(Bloomberg) --Even after high-profile security breaches at Target Corp., Facebook Inc., and Google, a majority of board members are still using personal email accounts to share corporate information -- and a third of them have misplaced a company-owned mobile device or computer in the past year.
All told, 56 percent of directors and 51 percent of C-suite executives are using personal email, rather than a corporate account, to send sensitive company information. That’s one of the findings from a survey of 411 board members and governance officials from 11 countries conducted earlier this year by Forrester Consulting for Diligent Corp., which sells software for securing boardroom documents.
“Many board members are using what might have been their first email,” said Brian Stafford, chief executive officer of Diligent. That includes services such as Prodigy, SBCGlobal and even Yahoo, which has been hacked already, he said. Many of the older services lack the newer security features.
Cyber security is frequently cited as a top concern in boardroom surveys as new reports of alleged Russian meddling in elections and breaches that expose embarrassing emails damage company reputations and often result in costly shareholder lawsuits. The cost of cybercrime to firms over the next five years could reach $8 trillion, the World Economic Forum said in January.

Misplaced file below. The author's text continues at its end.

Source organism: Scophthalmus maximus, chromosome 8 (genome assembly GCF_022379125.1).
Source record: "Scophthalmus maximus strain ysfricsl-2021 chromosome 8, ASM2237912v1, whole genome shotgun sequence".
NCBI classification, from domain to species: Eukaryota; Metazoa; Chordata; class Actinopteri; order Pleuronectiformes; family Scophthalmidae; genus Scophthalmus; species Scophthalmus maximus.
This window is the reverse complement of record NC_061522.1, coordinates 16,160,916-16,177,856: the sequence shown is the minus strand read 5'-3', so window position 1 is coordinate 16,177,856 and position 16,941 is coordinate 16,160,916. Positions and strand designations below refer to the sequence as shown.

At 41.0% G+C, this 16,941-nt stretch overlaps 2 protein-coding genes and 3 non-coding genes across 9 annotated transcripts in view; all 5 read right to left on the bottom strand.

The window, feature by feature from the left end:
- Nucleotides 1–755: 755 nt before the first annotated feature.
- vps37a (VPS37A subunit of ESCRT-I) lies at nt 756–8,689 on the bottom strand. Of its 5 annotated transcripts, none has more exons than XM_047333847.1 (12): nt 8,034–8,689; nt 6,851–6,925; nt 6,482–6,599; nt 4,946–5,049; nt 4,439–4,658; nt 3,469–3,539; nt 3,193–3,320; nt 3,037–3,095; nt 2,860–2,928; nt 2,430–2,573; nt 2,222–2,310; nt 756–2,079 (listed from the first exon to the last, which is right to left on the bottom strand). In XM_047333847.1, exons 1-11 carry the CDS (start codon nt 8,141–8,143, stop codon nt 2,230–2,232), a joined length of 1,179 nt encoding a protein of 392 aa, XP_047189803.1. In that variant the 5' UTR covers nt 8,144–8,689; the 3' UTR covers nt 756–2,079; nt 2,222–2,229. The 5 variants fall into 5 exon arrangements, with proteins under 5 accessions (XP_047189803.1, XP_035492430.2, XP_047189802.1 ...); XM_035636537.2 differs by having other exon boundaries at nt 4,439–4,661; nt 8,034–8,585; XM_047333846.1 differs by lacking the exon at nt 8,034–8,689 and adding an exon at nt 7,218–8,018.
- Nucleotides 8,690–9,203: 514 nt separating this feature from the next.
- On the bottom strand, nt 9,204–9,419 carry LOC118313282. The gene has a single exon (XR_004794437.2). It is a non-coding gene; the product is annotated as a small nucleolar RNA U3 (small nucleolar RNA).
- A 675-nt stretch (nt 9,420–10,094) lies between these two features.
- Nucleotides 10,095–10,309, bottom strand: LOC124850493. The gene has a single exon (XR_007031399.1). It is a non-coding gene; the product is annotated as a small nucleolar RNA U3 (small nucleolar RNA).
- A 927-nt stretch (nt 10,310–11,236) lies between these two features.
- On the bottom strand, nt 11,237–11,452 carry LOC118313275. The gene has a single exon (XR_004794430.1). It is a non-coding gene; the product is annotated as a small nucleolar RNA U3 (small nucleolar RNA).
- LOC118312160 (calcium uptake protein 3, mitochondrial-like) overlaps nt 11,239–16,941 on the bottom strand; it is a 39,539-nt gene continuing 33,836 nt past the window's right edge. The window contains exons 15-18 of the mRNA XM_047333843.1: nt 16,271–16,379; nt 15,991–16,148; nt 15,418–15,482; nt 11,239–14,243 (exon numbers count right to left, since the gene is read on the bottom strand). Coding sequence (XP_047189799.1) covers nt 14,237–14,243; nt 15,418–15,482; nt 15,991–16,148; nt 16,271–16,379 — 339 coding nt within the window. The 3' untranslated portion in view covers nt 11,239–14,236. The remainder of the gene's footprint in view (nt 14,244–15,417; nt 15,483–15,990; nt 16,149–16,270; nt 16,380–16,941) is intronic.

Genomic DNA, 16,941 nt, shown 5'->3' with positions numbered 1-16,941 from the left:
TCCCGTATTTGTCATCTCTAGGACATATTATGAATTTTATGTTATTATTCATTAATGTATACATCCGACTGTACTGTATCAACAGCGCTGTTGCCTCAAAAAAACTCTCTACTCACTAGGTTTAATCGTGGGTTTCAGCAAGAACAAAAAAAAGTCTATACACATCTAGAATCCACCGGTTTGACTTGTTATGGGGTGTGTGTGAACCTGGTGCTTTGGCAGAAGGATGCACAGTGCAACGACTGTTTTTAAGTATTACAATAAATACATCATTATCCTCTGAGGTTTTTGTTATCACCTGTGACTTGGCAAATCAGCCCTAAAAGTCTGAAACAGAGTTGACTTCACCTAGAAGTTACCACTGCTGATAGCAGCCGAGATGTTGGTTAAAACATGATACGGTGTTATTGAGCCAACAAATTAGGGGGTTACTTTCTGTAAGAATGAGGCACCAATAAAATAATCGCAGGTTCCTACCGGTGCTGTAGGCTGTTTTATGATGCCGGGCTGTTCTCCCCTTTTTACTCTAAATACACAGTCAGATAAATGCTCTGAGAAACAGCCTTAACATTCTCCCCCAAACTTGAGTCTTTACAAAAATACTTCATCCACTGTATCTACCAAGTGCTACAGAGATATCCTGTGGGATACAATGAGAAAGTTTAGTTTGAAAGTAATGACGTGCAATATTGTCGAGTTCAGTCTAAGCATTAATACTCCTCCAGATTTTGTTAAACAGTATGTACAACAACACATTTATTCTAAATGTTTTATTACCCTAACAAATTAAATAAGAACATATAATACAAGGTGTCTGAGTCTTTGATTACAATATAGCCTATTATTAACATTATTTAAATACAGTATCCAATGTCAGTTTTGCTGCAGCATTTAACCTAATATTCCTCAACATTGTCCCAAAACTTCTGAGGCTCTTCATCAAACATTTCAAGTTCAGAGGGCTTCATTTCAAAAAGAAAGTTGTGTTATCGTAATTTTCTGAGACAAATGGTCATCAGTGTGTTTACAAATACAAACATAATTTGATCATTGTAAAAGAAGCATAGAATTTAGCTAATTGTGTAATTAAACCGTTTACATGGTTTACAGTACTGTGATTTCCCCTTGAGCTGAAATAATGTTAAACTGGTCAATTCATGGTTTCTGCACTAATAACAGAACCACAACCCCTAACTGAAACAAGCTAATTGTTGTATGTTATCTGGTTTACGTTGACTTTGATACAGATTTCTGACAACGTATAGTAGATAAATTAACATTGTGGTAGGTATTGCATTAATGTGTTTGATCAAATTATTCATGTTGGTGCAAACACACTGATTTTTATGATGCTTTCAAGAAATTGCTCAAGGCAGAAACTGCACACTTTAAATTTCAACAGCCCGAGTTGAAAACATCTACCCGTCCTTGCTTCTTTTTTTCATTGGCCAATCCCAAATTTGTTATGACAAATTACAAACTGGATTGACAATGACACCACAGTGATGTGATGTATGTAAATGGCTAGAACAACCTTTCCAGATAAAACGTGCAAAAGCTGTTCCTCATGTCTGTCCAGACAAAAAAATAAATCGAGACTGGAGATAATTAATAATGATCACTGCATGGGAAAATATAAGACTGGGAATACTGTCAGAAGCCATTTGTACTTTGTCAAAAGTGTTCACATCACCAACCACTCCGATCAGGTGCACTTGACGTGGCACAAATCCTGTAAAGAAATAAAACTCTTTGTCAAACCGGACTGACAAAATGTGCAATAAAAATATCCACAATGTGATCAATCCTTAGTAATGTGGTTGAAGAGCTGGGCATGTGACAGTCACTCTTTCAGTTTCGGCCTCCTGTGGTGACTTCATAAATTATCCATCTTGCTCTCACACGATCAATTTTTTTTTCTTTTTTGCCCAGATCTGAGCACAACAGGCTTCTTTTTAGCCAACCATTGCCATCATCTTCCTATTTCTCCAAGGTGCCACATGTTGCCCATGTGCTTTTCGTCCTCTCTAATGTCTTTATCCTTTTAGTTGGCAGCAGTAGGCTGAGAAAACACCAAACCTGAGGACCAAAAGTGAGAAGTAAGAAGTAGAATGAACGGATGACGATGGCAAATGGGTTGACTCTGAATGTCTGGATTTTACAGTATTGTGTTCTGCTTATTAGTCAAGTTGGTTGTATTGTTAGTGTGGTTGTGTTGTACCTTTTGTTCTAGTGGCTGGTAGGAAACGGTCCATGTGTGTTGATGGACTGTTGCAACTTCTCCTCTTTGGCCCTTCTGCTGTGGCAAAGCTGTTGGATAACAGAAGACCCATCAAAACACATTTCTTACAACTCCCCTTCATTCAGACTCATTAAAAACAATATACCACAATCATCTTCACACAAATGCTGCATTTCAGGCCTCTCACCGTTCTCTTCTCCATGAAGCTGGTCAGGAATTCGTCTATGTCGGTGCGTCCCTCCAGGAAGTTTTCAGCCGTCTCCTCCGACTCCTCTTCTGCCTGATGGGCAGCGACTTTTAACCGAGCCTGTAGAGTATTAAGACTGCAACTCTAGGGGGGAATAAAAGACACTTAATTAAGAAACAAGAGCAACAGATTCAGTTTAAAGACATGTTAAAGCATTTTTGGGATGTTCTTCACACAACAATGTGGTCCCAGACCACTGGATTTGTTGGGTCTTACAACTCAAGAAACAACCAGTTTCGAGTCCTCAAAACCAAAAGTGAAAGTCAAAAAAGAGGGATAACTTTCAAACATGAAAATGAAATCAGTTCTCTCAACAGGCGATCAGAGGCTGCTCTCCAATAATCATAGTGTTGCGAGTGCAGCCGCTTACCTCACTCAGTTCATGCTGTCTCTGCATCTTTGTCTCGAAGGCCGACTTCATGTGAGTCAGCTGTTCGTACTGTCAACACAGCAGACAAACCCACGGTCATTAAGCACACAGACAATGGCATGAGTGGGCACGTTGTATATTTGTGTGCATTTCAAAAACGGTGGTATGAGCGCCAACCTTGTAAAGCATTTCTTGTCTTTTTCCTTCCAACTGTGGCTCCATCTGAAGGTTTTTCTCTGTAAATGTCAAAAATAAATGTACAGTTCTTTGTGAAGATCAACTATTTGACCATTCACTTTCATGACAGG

Even a modern email system like Alphabet Inc.’s Google Gmail is a risk, because once someone has access to the Gmail account, they can also get to a user’s documents and other files stored within the account, Stafford said. Hackers will trick people into giving out their passwords, he said.
John Podesta, Democrat Hillary Clinton’s former campaign chief, had his Gmail account hacked in 2016, and damaging emails were leaked to the media. The leak became a campaign issue in Clinton’s loss to Republican Donald Trump. The same group is now seen as being active on new attacks outside the U.S.
More recently, Elliott Broidy, a top fund-raiser for Trump, had his computers breached and emails leaked after hackers were able to gain access to his wife’s Gmail account and uncover sensitive information.
Because directors tend to be older, that may mean they are less computer savvy than people who grew up with more technology, Stafford said. The average age of an independent director at a company in the S&P 500 is 63.1 years, a 1 percent increase in the last half decade, according to executive recruiter Spencer Stuart.
The survey, released Wednesday, also found that 30 percent of board members reported losing or misplacing a phone, tablet or computer in the past year and 23 percent said the lost or misplaced paper documents, adding to the potential for stolen data. The companies surveyed were a mix of private and public, across multiple industries.